Some TV shows adhere to our thoughts, like glue, tape or that brand of putty known for extreme silliness. These are shows where half the cast might be killed off during a formal wedding feast or where the protagonist’s Great Big Secret is discovered by his brother-in-law while on the can. Mad Men is not one of those shows. It’s something slower, more prone to introspection and a slow simmering burn than graphic violence and CGI dragons. It’s no slight against Mad Men. It’s just a way of saying that a series that opened its sixth season with two hours of Dante’s Inferno allegory is not built for the same kind of cliffhanger anticipation that dragon shows are.
Add in the ten(ish)-month gap between the last new episode of Mad Men and today, and you may be a little rusty on the comings and goings of Sterling Cooper & Partners (you may also have forgotten that the series’ ad firm is now called Sterling Cooper & Partners, which has been the case ever since Don Draper and Ted Chaough got drunk and decided to smoosh their two firms together). No worries, that’s why we’re all here: for a quick look back at the old Mad Men and one last look ahead at this year’s shiny new Mad Mens.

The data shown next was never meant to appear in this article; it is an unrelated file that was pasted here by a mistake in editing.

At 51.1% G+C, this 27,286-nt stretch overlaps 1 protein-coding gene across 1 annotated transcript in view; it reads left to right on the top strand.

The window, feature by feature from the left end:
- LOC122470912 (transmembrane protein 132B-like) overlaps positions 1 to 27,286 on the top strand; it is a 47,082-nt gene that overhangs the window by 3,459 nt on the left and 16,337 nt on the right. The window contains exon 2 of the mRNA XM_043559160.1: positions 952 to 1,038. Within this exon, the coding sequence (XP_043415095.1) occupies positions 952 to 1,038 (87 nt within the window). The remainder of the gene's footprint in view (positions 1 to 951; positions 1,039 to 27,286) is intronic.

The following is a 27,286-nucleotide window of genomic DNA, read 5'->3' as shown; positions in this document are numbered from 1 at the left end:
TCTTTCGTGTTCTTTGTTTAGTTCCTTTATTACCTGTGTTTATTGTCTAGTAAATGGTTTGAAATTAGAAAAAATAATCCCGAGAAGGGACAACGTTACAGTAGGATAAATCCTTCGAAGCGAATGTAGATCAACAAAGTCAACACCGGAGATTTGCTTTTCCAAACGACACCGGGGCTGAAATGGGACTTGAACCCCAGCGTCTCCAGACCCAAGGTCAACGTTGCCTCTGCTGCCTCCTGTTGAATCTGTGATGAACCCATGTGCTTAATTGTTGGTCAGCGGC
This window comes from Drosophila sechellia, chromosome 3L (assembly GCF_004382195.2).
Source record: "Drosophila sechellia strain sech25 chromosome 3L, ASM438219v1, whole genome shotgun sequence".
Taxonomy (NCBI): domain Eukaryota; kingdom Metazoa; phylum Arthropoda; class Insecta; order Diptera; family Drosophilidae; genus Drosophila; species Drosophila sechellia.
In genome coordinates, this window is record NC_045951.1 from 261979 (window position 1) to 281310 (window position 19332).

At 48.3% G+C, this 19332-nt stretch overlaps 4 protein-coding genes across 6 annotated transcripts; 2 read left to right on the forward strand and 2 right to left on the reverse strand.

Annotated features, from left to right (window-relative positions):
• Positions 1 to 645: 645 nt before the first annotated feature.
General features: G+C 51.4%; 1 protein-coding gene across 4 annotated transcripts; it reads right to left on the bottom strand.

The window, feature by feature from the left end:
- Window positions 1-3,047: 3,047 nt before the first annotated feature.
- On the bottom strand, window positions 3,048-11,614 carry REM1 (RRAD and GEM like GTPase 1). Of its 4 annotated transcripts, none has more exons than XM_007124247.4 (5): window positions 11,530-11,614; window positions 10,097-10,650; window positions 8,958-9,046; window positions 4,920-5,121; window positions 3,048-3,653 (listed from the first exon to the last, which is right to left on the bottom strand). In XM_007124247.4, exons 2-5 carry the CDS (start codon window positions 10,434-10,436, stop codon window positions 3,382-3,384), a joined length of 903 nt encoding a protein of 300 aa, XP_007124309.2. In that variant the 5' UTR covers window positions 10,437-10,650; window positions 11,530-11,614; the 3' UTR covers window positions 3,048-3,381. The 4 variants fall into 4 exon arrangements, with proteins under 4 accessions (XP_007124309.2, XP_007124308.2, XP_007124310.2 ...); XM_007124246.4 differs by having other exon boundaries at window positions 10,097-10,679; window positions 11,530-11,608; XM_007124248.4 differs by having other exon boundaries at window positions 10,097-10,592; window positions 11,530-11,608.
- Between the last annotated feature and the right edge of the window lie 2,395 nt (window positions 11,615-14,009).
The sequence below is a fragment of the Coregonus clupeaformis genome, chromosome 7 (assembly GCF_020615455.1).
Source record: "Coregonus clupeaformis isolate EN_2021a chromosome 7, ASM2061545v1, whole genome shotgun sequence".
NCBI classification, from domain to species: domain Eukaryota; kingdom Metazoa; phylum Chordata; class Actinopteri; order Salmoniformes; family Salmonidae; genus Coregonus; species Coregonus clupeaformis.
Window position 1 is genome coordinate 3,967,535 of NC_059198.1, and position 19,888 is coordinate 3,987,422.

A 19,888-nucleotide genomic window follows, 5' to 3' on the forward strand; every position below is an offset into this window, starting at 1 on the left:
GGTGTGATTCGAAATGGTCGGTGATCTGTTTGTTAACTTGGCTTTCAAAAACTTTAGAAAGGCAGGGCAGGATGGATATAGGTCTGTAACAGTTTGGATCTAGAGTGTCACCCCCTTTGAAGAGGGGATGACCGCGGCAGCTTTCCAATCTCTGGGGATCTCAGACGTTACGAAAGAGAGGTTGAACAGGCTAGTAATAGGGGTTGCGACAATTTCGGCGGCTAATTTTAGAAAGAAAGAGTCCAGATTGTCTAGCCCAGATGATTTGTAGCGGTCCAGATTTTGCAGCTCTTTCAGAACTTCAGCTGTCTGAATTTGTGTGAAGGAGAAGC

First, a little catch-up. Here’s the gist of what everyone was doing when last we saw them.
Don Draper: Relieved from SC&P duty, temporarily. Using his time off to tell the kids how Dad was raised by angry prostitutes.
Peggy Olson: Left in the lurch, romantically, when Ted ships off to L.A. Taking over Don’s position in the meantime.
Pete Campbell: Reeling from the loss of his mother in a potential gay cruise line wedding murder. Headed for a new start in L.A.
Joan Holloway: Allowing Roger into her son’s life and Bob Benson into her own.
Megan Draper (née Calvet): All set to go west when Don abruptly changes plans. May go west anyway.